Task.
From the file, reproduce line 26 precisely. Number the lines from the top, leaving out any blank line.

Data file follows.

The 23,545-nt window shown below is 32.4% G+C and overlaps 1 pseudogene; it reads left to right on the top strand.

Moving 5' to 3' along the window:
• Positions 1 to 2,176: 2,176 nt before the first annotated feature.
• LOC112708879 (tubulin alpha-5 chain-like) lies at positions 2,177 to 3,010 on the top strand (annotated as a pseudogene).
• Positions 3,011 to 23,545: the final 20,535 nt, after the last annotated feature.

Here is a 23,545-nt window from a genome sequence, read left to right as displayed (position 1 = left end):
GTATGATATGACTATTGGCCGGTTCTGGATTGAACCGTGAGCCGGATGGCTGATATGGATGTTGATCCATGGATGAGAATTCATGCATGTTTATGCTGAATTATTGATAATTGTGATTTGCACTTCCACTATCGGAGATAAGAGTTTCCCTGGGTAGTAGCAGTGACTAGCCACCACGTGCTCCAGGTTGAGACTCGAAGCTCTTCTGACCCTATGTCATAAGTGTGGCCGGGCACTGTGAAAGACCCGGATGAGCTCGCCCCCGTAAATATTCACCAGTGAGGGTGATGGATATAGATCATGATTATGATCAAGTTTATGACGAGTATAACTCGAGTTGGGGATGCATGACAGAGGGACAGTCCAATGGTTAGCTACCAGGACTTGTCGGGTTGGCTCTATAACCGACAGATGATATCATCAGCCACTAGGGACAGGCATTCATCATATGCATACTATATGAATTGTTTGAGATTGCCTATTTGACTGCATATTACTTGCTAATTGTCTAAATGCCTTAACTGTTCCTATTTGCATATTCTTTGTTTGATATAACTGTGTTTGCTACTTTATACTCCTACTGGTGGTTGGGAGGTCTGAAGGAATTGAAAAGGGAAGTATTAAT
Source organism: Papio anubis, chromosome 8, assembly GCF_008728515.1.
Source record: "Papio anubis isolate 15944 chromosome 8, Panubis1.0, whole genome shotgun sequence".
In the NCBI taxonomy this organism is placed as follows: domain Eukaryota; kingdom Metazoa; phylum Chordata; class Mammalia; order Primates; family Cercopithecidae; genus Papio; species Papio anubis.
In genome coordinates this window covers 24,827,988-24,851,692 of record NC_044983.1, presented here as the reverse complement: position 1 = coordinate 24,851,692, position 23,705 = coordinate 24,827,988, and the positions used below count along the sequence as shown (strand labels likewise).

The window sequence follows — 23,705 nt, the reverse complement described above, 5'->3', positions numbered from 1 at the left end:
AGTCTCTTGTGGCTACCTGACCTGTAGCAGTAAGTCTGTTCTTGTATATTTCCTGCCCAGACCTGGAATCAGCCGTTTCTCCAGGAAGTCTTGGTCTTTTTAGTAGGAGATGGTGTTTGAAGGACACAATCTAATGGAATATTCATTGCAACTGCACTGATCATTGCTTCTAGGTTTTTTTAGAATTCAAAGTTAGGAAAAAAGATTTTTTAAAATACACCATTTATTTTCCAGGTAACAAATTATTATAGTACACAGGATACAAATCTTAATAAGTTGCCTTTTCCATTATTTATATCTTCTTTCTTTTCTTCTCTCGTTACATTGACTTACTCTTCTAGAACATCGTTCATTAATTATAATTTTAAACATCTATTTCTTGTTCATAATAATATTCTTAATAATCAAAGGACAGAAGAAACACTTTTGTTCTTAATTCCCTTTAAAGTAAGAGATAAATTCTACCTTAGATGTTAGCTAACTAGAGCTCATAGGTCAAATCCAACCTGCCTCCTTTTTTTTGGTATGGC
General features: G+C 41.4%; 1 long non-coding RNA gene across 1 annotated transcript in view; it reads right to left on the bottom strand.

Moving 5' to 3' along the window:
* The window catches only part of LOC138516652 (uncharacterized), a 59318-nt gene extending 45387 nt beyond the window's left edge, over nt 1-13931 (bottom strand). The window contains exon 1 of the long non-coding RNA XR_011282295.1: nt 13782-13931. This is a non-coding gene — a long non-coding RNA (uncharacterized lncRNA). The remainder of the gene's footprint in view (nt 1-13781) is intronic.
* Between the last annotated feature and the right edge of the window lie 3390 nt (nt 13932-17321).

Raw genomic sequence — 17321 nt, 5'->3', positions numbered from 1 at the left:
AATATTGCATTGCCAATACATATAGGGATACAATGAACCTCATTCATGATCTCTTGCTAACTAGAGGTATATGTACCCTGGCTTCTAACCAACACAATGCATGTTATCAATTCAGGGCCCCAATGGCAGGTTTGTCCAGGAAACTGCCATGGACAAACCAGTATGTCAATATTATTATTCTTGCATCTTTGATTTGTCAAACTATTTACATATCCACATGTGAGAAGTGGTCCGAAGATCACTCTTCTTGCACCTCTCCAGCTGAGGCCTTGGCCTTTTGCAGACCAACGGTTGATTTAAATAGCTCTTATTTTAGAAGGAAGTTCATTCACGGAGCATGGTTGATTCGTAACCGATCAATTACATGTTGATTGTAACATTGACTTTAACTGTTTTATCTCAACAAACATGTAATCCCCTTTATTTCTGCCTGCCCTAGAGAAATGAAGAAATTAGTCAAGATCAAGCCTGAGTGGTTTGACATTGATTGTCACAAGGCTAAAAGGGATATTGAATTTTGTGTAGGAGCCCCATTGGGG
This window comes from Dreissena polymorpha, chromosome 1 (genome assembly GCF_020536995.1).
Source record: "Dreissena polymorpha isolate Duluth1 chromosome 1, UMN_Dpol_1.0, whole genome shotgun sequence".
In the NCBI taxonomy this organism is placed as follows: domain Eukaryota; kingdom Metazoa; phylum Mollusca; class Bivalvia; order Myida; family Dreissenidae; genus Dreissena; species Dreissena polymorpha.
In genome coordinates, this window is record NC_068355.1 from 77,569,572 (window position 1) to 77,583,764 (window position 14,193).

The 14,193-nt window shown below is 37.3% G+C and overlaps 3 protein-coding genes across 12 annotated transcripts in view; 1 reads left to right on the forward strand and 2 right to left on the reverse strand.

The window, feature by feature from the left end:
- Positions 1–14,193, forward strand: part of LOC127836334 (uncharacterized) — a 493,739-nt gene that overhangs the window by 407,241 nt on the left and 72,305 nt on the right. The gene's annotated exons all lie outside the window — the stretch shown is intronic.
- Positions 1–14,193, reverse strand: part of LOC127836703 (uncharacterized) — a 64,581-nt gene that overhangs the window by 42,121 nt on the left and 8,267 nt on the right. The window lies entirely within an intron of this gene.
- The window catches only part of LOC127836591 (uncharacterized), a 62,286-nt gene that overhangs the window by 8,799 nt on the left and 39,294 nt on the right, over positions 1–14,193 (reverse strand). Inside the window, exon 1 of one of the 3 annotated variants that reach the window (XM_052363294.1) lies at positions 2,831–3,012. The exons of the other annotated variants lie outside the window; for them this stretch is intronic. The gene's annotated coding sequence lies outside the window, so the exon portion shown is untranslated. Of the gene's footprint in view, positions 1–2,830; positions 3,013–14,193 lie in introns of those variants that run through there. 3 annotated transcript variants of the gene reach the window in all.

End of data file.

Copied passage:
- Positions 1–14,193, forward strand: part of LOC127836334 (uncharacterized) — a 493,739-nt gene that overhangs the window by 407,241 nt on the left and 72,305 nt on the right. The gene's annotated exons all lie outside the window — the stretch shown is intronic.